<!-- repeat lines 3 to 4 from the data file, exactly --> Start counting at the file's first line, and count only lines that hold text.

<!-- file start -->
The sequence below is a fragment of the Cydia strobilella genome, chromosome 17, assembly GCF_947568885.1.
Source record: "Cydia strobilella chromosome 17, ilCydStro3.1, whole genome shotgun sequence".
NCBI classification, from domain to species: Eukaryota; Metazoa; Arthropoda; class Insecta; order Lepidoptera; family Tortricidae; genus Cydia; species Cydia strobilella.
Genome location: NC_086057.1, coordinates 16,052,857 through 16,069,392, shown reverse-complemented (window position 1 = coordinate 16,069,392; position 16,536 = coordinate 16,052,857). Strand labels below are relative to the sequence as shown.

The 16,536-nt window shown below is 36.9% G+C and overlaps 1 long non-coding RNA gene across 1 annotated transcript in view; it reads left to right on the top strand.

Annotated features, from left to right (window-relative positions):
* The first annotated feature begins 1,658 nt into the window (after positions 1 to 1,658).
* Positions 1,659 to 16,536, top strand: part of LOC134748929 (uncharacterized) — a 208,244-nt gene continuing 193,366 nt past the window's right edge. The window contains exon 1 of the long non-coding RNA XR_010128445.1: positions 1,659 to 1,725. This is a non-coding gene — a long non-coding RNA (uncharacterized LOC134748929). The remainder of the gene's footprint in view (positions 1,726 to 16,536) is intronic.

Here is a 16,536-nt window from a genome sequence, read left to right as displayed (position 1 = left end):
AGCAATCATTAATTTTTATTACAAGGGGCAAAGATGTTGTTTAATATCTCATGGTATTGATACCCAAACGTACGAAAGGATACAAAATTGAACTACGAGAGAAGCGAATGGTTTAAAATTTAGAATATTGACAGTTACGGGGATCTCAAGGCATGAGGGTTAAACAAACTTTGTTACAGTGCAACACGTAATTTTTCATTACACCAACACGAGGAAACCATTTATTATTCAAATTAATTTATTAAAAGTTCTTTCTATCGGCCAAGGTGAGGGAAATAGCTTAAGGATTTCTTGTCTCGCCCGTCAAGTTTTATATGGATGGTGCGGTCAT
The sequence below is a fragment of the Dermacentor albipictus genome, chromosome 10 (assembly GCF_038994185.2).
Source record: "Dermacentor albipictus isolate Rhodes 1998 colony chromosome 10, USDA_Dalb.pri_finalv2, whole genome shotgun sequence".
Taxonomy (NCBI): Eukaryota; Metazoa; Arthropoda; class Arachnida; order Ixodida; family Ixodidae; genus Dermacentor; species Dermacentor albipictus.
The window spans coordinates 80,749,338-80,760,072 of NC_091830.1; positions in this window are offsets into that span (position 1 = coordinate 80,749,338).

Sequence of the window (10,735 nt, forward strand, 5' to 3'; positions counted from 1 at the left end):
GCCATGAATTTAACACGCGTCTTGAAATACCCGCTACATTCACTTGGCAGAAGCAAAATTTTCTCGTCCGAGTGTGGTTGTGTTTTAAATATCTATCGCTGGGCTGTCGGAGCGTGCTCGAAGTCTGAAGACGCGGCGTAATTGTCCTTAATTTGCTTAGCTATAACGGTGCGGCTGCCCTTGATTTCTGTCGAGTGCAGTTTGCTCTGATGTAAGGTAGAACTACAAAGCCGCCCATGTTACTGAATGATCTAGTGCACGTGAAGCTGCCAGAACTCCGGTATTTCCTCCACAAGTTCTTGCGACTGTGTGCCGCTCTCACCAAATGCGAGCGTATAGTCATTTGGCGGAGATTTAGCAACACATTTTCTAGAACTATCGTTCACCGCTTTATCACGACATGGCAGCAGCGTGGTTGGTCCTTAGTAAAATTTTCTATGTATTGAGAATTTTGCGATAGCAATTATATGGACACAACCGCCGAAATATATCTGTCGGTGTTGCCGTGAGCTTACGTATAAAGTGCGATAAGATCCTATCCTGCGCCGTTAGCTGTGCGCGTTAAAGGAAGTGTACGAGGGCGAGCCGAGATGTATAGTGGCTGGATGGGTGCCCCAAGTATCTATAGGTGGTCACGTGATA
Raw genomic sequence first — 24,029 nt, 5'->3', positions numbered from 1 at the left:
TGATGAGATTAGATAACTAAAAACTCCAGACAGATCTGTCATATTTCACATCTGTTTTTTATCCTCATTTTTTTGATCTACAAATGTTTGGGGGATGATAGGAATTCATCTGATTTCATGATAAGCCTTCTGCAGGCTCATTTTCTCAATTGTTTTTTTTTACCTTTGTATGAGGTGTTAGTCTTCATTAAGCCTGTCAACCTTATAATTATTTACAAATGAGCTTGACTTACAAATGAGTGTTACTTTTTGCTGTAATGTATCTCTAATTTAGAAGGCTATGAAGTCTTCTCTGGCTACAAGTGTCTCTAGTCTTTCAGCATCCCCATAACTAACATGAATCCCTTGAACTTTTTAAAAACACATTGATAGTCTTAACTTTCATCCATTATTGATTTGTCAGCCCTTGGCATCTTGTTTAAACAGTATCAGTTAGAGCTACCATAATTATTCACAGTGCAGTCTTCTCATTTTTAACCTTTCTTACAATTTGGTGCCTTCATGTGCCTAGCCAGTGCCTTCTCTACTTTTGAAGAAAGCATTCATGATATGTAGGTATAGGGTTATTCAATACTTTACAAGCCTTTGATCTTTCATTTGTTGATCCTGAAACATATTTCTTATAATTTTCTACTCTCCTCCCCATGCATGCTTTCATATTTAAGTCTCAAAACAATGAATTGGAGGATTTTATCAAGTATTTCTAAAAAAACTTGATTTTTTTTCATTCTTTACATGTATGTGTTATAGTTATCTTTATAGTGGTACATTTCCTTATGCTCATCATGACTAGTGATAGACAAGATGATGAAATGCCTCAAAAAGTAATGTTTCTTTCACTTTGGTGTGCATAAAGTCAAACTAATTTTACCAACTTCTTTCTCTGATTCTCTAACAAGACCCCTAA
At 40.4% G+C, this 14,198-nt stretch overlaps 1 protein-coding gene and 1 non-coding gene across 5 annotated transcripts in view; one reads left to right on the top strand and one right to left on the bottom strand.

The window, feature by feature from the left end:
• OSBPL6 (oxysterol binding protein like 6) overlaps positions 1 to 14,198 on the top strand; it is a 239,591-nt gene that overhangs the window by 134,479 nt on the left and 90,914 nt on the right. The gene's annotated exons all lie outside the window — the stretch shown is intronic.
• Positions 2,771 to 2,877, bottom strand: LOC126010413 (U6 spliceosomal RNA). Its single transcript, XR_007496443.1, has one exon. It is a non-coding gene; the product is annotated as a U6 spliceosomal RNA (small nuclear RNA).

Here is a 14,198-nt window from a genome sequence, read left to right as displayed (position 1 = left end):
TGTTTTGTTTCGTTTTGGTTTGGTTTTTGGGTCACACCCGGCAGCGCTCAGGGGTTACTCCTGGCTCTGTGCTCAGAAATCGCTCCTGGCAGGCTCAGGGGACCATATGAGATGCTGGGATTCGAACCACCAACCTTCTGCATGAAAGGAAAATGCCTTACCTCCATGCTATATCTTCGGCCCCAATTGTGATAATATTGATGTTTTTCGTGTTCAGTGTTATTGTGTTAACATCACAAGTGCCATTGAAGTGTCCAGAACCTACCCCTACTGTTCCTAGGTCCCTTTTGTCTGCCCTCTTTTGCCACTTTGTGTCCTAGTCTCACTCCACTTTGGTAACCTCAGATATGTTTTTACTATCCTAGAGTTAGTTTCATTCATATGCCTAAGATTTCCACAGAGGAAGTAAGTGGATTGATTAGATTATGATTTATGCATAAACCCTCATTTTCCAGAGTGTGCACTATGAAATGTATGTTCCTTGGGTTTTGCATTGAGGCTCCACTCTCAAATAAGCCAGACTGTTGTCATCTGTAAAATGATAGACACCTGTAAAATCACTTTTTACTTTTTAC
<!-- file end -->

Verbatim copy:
NCBI classification, from domain to species: Eukaryota; Metazoa; Arthropoda; class Insecta; order Lepidoptera; family Tortricidae; genus Cydia; species Cydia strobilella.
Genome location: NC_086057.1, coordinates 16,052,857 through 16,069,392, shown reverse-complemented (window position 1 = coordinate 16,069,392; position 16,536 = coordinate 16,052,857). Strand labels below are relative to the sequence as shown.